Story: It's a story of how a shooting expedition goes wrong when the team unintentionally gets involved in a larger conspiracy
Review: Suppose you are a part of an audio-visual team going to Dooars for a shoot. On your way, mysterious things start happening and many people from your team go missing. Will you just abandon them or will you realize that a human life is more important than a project? Any sane person will agree with the latter option. But, no, the director and the story writer of the Pathghat don't think so. When similar situations happen with the characters of the film, they just search for the missing members for a minute or so and after that don't give a damn. So, what could've been a well-knit whodunit turns out to be a boring film with too-long sequences and an extremely bad script.
The film can be divided into two neat halves on the basis of what the director (Partha Ganguly) wants to show - one is the story divided in multiple subplots. The other, and also the most important part, is actor Faiz Khan. The storyline, as it's already said, is just bizarre. As far as Faiz's performance goes, it seems that the film is made just to show his acting prowess. He plays a cop who has nothing else to do besides walking around a forest, strumming his guitar. He sings in a soft voice, smiles romantically to the heroines, talks directly to the camera with a lot of style. But, unfortunately, whenever he comes on screen, a collective groan of misery rises from the audience. The rest of the cast either overacts or can't act to save their lives. In this case, a special mention should be made of actor Devdut Ghosh, who plays Bijen, a pedophile involved in women trafficking. With kohl-lined eyes, black nail polish and weird facial expressions, this might as well be the worst performance of this otherwise good actor. Joy Sengupta, who portrays the role of the director of the show, has only one expression that of irritation. And it's 'fear' for Moubani. Moreover, almost all the actors have a penchant for wearing wigs that do not fit. God knows why.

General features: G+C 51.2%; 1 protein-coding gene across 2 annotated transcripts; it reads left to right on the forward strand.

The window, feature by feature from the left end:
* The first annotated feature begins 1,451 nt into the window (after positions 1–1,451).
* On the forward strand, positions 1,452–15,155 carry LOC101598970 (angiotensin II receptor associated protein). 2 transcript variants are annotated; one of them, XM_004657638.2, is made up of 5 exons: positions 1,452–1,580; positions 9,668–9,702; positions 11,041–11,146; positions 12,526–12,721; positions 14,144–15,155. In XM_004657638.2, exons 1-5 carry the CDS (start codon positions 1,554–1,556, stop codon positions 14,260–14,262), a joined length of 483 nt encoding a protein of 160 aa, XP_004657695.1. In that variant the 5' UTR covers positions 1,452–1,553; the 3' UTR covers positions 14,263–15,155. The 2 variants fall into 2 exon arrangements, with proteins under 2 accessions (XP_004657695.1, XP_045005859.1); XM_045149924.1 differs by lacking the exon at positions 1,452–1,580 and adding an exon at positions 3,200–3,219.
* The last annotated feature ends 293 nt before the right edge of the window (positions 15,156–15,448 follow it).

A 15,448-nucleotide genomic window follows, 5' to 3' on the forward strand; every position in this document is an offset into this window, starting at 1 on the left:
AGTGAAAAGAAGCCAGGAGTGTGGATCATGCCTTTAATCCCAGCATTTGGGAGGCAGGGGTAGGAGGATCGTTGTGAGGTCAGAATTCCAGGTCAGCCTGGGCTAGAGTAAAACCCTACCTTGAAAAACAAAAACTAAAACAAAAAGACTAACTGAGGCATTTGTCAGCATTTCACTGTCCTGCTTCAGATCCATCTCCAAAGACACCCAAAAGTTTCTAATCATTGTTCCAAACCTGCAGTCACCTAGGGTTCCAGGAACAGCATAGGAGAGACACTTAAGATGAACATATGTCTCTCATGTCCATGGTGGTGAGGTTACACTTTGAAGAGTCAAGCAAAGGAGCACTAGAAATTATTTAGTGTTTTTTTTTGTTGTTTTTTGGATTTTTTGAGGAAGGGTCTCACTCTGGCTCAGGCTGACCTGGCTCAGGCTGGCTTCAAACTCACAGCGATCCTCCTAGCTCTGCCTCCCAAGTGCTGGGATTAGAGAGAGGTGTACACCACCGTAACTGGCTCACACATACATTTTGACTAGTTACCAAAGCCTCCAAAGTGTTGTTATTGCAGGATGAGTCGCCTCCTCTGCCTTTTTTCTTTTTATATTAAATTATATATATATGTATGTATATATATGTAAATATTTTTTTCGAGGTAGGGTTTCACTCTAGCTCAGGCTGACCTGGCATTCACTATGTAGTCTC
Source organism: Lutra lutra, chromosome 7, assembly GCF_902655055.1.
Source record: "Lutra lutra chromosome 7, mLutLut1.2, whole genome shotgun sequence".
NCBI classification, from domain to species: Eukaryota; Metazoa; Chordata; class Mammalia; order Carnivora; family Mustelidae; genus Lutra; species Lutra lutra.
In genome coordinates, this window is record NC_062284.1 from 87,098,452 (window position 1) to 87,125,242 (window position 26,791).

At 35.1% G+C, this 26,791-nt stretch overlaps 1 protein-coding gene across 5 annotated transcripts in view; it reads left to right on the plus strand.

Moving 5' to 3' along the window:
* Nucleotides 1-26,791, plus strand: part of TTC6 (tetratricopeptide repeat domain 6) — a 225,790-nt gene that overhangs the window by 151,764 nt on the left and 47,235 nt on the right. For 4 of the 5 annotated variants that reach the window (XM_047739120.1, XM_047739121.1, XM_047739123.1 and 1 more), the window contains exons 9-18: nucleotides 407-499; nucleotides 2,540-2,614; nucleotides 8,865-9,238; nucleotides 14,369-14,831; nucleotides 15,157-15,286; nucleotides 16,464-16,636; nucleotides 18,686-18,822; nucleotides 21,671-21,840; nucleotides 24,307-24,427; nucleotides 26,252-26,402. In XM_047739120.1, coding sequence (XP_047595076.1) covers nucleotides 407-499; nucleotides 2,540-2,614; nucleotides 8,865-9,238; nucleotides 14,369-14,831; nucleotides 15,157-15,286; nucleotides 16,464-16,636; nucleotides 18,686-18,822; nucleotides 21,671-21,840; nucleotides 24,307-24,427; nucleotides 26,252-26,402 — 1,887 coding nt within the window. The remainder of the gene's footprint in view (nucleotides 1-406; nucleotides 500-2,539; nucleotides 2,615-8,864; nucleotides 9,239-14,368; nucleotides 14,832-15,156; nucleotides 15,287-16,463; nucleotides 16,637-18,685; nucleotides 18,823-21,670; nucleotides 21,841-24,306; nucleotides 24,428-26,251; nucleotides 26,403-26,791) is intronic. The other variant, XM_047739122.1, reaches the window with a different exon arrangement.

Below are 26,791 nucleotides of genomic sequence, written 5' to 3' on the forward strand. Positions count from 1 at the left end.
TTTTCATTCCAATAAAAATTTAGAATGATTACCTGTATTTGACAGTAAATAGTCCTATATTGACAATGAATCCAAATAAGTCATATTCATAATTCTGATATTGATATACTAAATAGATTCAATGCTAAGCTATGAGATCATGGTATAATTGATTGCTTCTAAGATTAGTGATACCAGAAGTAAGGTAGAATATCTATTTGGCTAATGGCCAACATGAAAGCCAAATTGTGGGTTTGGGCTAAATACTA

The cinematography and music make the experience worse. It's a culmination of jerky and extreme close-up shots mixed with screeching background score. While giving a metallic and twisted rendition of the classic, E sudhu gaaner din, music director Suvom Moitra should have remembered that Bengali audience generally doesn't tolerate this kind of tomfoolery. All in all, Pathghat is not a road you would want to travel.